What Wants to Grow, Will Grow

I first participated in food-growing in 1998, at the Reevis Mountain School of Self-Reliance. That August, I stripped “Green Ice” seeds from bolting lettuce, picked figs, gathered cucumbers that looked like lemons. For the next eleven years or so, I helped others grow food, never fully understanding the decisions they made, or bearing responsibility for my mistakes. Then, in 2009, I designed, installed, and tended two gardens of my own, in Manhattan: one on the roof of a shipping container at Revolution Rickshaws (my husband’s business, which used to occupy a storefront across the street from one of the Lincoln Tunnel’s many mouths), the other a few blocks away in our light-starved, concrete-covered, ghost of a backyard. In 2011, when we moved to Brooklyn, we gained sun and space; for four years we tended an explosion of green, yielding lots to eat.

These home gardens were sort of a joint project; my husband and I did collaborate on major improvements (like procuring a truck-load of organic compost granting us the revelation of soil abundance); he did keep the plants alive, and the food harvested, when I wasn’t around. But mostly, I gardened alone. By the time we were ready to leave Brooklyn for Beacon, in March 2015, growing food at home had morphed from joy to chore. So I found homes for our soil, beds, tools, planters – and grieved only a little, that spring, when I saw seeds sprouting, starts filling out, in others’ beds. Soon enough, I found new outlets for my inner peasant: volunteering at Common Ground Farm, and fruit-hunting all over town (I found black-cap raspberries, mulberries, juneberries, wineberries, apples, pears, peaches, grapes – even a local persimmon, with a bite out of it, on somebody’s fence). Working at the farm returned conviviality to food-growing; gathering fruit reminded me that abundance doesn’t always reward hard work – sometimes it springs from willingness to notice, receive, and be grateful. Neither pursuit required that I labor long hours alone, or stay chained to the hose.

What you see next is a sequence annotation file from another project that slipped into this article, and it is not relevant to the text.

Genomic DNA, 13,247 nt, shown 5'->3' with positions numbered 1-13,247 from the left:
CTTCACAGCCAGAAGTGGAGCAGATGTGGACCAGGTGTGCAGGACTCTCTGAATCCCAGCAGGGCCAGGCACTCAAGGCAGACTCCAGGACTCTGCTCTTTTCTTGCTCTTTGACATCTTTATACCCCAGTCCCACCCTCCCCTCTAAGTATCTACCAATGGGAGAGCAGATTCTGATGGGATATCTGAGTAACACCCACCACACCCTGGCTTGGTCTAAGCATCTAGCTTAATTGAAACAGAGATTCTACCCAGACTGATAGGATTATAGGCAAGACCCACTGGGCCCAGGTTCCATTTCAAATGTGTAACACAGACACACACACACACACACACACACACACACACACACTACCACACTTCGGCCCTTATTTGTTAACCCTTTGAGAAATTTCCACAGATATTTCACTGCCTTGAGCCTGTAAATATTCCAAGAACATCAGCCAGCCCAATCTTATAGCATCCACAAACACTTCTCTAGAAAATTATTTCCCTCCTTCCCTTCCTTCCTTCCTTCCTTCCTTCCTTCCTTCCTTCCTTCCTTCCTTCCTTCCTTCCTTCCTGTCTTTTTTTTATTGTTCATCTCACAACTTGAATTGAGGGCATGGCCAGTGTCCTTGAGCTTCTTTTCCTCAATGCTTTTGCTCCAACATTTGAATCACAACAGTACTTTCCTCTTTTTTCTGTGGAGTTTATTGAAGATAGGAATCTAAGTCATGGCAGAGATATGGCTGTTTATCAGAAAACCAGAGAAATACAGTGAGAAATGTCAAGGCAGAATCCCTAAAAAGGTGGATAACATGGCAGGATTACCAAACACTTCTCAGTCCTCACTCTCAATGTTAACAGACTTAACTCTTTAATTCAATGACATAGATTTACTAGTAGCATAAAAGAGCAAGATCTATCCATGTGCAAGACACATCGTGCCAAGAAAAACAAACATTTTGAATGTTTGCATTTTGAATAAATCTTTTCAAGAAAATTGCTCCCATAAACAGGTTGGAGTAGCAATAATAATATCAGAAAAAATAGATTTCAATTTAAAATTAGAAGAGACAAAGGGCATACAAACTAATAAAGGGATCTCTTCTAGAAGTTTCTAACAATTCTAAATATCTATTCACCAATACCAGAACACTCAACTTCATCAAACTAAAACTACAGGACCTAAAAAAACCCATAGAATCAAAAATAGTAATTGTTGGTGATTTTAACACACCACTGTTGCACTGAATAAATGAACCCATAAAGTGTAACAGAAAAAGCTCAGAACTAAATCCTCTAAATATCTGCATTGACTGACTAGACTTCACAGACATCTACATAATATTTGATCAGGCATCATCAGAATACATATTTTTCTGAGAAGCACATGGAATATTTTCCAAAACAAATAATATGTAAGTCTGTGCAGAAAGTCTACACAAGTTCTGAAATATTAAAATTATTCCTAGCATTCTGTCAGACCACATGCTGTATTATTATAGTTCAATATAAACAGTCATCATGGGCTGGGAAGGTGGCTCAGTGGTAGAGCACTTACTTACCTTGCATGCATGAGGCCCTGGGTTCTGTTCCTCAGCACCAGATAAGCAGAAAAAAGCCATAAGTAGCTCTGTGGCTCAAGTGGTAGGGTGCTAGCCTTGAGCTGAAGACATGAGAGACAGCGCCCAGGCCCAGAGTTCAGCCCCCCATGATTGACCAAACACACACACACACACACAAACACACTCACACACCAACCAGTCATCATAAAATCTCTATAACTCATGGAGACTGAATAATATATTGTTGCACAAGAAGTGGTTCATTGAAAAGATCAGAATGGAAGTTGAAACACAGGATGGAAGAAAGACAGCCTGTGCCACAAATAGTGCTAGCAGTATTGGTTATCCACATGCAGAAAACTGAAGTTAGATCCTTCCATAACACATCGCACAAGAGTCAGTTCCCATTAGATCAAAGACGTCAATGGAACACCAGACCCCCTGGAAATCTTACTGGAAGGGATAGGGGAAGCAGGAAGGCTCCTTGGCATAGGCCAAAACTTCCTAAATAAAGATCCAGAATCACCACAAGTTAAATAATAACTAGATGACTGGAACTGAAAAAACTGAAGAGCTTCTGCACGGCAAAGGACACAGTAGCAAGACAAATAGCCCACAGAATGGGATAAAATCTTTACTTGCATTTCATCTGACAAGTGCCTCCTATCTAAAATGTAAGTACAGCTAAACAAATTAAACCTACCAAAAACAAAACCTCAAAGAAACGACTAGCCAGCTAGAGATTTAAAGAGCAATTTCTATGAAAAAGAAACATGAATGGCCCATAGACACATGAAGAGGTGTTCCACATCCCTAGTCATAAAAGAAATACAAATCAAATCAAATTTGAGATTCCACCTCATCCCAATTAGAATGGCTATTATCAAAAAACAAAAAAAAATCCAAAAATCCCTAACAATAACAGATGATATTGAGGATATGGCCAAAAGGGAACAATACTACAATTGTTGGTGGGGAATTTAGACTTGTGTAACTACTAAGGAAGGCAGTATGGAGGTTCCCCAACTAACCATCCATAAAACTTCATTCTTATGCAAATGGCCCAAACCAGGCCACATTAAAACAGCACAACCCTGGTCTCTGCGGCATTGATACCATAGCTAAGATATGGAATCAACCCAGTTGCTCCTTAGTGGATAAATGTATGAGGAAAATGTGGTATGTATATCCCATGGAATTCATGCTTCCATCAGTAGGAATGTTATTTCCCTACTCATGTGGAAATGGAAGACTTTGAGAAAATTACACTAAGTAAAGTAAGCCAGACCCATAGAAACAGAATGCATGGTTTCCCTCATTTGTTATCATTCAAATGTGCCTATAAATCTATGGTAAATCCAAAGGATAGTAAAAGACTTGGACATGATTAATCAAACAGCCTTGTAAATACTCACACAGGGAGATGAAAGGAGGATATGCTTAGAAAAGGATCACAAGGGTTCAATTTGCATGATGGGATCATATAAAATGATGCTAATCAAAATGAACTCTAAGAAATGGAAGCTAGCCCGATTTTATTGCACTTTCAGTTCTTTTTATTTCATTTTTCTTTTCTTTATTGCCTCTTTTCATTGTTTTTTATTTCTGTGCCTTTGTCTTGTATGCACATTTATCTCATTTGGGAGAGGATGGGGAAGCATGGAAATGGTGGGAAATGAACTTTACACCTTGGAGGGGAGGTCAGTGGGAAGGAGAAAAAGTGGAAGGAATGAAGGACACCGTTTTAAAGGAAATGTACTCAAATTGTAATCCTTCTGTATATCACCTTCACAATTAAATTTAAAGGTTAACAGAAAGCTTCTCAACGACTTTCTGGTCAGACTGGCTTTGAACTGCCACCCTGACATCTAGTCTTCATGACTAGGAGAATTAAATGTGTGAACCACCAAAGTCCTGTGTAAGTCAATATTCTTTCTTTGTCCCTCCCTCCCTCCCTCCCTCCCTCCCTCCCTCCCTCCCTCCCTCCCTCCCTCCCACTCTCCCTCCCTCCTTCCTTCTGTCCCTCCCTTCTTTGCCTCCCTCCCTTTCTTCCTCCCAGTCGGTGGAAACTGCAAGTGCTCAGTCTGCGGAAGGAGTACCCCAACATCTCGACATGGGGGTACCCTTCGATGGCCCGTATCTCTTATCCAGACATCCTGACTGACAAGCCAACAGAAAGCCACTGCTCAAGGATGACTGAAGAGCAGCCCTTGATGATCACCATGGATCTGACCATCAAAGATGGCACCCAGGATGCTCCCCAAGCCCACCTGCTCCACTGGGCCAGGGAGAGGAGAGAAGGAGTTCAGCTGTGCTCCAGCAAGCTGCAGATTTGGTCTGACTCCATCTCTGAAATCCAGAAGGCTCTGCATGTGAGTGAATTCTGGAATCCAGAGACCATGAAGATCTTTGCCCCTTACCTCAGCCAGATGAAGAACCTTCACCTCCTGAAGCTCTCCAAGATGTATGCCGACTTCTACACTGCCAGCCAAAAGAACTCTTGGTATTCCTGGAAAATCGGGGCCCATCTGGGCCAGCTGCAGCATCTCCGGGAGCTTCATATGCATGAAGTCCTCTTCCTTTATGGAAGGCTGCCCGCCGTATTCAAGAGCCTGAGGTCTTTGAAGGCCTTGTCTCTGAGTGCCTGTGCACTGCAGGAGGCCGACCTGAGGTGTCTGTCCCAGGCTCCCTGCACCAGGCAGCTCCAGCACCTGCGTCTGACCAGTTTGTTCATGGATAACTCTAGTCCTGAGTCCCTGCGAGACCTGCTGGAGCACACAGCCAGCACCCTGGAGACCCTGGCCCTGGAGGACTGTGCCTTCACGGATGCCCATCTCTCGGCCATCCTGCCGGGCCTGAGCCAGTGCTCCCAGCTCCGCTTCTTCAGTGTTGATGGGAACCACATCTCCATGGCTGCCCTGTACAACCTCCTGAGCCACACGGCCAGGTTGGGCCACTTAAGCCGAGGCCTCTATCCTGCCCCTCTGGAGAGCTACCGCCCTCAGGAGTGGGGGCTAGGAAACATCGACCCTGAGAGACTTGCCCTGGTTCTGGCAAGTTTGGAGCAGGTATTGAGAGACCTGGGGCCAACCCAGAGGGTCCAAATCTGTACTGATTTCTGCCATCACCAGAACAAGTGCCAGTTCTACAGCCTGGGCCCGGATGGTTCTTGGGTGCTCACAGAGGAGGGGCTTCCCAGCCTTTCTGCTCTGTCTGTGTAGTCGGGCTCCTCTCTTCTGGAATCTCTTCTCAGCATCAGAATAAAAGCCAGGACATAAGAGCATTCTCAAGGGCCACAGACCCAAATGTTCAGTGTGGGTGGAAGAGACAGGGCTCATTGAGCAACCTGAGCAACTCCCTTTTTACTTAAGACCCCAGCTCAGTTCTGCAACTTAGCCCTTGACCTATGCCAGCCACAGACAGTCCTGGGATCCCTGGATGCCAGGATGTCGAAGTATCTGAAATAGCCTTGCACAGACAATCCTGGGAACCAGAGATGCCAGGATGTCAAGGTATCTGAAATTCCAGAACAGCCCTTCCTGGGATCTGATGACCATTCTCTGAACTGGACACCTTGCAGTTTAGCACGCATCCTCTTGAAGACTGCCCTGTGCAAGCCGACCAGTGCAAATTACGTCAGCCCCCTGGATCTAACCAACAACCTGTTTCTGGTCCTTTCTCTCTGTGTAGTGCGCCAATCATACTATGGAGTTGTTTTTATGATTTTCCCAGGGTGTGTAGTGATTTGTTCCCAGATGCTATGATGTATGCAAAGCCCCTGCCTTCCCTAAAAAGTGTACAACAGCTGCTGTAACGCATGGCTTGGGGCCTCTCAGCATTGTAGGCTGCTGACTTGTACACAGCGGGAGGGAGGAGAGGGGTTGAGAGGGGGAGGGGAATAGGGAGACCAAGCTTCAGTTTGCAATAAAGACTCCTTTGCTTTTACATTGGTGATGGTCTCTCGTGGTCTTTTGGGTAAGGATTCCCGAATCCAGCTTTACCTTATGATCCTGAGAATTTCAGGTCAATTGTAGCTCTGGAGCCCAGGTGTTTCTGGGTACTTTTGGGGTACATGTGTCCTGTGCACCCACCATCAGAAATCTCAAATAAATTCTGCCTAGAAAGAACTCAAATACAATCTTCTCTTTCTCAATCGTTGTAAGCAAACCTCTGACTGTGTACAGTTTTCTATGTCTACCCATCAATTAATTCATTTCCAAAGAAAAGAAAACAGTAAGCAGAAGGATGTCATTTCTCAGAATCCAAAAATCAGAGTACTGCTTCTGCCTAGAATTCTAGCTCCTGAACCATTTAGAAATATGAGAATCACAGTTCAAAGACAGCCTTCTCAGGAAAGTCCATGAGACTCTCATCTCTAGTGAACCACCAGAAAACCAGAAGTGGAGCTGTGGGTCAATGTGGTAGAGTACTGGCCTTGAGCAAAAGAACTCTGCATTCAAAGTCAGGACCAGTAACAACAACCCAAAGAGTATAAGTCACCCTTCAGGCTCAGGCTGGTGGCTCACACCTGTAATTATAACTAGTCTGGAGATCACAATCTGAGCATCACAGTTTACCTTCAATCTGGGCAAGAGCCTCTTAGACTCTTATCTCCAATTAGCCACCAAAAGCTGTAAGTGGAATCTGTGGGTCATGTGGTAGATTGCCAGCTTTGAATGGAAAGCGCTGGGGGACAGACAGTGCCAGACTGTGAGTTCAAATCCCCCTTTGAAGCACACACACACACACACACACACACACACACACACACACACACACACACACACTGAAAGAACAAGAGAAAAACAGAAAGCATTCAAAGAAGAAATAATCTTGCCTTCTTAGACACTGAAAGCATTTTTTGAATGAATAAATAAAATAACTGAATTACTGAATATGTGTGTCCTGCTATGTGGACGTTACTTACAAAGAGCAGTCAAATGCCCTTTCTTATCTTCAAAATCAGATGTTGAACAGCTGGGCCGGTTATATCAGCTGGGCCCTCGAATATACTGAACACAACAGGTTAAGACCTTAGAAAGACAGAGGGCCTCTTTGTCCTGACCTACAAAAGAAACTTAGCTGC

This past winter, we moved into a house. Acquired a homestead. Yet I’ve felt no desire to cultivate annual crops (my husband has – he’s getting a chance to make decisions, observe results). Instead, I’ve enjoyed watching – and eating – what’s arisen unbidden: amaranth, oxalis, lamb’s quarters, ground cherries. Soon we’ll harvest gooseberries (but not strawberries or raspberries) from plants a friend gave us; I’m glad to know that one plant is happy where it is, tending itself. The other two may bear next year. Or croak.

While neglecting our berries in Beacon, I was, for a couple hours a week, tending the garden attached to the Earthaven neighborhood where I was staying. Yes, the old bewilderment arose – what am I doing? and why? – but also the trust that I’d understand eventually, with greater investment, in the ripeness of time.

If you liked this post, you’ll love my memoir, Mating in Captivity, in which my twenty-two-year old self enters a cult with a radical take on sex and relationships. Learn more here.

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